The day of the race the runners woke up at 2 a.m. to get their 3 a.m. bus to the Bali Marine and Safari Park where the race would begin at 5. The other chaperons and I slept and took our 6 o’clock bus there. There were 7 students running the half marathon and 4 running the full marathon and I stood by in waiting at the finish line excitedly zooming my camera lens in on anyone short or young looking to check if it was one of our own.
After about 30 minutes our first finisher came into view. Dwi one of the girl runners was the first to finish in a little over an hour and a half. She was followed by Lilis and a cheer for girl power caught in my throat.
Next came a couple of the boys and another of the girls and before I knew it all of our half marathon-ers were finished, drenched in sweat and achievement with medals around their necks. They hung out on white plastic event chairs sporting exhausted smiles and recovering with bottles of Pocari Sweat which if you’ve never had it is pale in color: looking and actually tasting a little like sweat, but full of isotonic goodness.
Within a few hours the tropical sun made its appearance and so did the marathon runners. Beads of sweat made their way down my spine as I stood at the finish line among so many proud supporters waiting for loved ones to cross, congratulating with high-fives, salty hugs, and huge smiles.
It wasn’t too long until I spotted Shane and his students. He and Yoman sprinted towards the finish line pushing each other with silent encouragement as they approached the goal that they had imagined for so long. The letters F-I-N-I-S-H materialized a little clearer in front of them and closer with each step.
My eyes burned with moisture and I enclosed Shane in a damp hug as soon as he got across. I blink long and hard and managed to avoid the awkwardness that comes with crying in public. I always get teary with emotion and inspiration whenever Shane finishes a race. I actually have little to do with him running or preparing for the physical feat that he surmounts as he grosses the checkered lines but I feel proud all the same.
Next comes picture time and I get to capture the definition of exhaustion on film, but somehow everyone manages to still be strikingly photogenic.
At the finishers area a couple of elephants are out doing their elephant things: swinging their trunks around and adding to the festive mood among hundreds of limping zombie bodies aching for an ice bath and some sleep. The atmosphere is full of the contentedness of satisfied goals. It’s impossible not to feel peaceful and happy among the jungle, the elephants and the Hindu shrines adding a light note of incense on the breeze.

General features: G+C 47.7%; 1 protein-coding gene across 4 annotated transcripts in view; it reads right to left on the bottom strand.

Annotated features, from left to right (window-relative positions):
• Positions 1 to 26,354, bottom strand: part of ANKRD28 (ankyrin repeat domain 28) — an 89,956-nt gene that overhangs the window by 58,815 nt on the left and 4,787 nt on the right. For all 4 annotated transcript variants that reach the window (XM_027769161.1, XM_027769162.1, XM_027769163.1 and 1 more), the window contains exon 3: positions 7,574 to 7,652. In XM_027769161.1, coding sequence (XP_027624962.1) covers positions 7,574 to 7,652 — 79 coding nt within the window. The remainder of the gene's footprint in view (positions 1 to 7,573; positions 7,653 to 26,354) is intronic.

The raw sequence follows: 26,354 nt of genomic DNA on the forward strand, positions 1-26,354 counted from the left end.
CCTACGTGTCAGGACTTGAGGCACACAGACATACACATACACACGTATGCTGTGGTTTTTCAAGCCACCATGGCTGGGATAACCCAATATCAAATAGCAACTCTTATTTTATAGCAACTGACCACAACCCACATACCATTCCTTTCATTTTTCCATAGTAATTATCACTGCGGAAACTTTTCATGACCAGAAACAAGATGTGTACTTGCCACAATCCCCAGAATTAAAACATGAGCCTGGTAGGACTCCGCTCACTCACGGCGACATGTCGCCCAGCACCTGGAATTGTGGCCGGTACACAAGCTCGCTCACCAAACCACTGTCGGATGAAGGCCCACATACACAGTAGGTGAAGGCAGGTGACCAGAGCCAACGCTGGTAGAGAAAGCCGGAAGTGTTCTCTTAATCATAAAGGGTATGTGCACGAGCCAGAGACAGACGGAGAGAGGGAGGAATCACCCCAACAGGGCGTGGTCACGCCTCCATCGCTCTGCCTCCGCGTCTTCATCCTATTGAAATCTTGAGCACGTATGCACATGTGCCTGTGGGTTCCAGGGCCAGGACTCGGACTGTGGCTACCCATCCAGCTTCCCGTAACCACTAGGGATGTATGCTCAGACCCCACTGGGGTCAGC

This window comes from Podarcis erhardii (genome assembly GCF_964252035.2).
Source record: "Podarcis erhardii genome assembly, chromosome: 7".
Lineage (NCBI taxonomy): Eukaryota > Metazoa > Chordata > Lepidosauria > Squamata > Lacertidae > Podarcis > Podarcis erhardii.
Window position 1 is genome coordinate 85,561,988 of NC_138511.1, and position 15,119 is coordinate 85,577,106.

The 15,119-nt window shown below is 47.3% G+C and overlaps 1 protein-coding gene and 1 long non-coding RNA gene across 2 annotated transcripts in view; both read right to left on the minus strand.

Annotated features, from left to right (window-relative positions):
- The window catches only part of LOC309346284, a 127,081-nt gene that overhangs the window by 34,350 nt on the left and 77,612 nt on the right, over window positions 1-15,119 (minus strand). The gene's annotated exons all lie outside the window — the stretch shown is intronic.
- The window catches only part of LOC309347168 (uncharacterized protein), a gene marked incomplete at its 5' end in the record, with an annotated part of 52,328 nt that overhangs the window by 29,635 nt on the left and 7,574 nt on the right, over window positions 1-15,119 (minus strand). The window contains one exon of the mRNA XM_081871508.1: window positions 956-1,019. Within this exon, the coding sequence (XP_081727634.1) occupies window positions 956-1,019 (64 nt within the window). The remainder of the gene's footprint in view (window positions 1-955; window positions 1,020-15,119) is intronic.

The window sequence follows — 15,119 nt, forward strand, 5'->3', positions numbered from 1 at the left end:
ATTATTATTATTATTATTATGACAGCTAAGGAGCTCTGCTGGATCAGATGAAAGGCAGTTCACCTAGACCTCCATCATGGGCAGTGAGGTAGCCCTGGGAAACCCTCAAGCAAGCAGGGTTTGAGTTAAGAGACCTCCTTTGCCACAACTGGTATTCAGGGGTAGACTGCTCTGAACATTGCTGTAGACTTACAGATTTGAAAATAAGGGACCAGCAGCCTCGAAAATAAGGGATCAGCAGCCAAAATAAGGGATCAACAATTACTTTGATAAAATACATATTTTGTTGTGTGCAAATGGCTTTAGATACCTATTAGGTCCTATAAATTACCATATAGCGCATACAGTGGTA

It’s not so often that one gets to participate in something that will likely change the life of others. The students broke out of the box of their hometown, trained hard through terrential rainfall, obligations to their farms, achieved their goals in shoes donated from the other side of the world, and greatly broadened their horizons just by visiting the next island to the East. What happened for the kids goes so far beyond the race: the invaluable experiences of seeing the world outside of the Tengger, feeling the reward of working towards something; those feelings are addicting and shaping. To have been able to be a part of something that is so big for these students has been life-changing for myself. Watching kids see the ocean for the first time, play in a swimming pool for the first time, and cross a finish line for the first time and how it felt to be part of that will be with me forever. So many of us have the power to make things happen for people, it’s just a matter of putting forth the effort. I want to change lives for my whole life.
Thank you to all who supported the Tosari Cross Country team through donations. This couldn’t have happened with out you. I hope I’ve been able to share a little about what it has meant to these kids and their futures.